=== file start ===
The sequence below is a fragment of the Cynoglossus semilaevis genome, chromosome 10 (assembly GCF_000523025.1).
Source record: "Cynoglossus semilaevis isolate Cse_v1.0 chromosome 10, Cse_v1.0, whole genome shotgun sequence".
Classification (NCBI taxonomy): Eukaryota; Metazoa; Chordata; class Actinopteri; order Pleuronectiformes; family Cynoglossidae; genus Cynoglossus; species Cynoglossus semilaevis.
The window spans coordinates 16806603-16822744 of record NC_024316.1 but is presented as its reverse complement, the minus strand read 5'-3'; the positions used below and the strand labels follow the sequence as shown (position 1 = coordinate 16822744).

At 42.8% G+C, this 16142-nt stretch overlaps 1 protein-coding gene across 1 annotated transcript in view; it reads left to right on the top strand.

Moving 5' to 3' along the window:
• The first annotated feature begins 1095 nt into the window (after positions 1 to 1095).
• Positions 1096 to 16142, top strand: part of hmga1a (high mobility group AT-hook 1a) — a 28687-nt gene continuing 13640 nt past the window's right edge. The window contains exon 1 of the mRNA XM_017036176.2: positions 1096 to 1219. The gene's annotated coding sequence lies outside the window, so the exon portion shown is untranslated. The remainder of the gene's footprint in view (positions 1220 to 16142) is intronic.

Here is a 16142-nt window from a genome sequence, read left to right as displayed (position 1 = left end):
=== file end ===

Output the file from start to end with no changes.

The sequence below is a fragment of the Cynoglossus semilaevis genome, chromosome 10 (assembly GCF_000523025.1).
Source record: "Cynoglossus semilaevis isolate Cse_v1.0 chromosome 10, Cse_v1.0, whole genome shotgun sequence".
Classification (NCBI taxonomy): Eukaryota; Metazoa; Chordata; class Actinopteri; order Pleuronectiformes; family Cynoglossidae; genus Cynoglossus; species Cynoglossus semilaevis.
The window spans coordinates 16806603-16822744 of record NC_024316.1 but is presented as its reverse complement, the minus strand read 5'-3'; the positions used below and the strand labels follow the sequence as shown (position 1 = coordinate 16822744).

At 42.8% G+C, this 16142-nt stretch overlaps 1 protein-coding gene across 1 annotated transcript in view; it reads left to right on the top strand.

Moving 5' to 3' along the window:
• The first annotated feature begins 1095 nt into the window (after positions 1 to 1095).
• Positions 1096 to 16142, top strand: part of hmga1a (high mobility group AT-hook 1a) — a 28687-nt gene continuing 13640 nt past the window's right edge. The window contains exon 1 of the mRNA XM_017036176.2: positions 1096 to 1219. The gene's annotated coding sequence lies outside the window, so the exon portion shown is untranslated. The remainder of the gene's footprint in view (positions 1220 to 16142) is intronic.

Here is a 16142-nt window from a genome sequence, read left to right as displayed (position 1 = left end):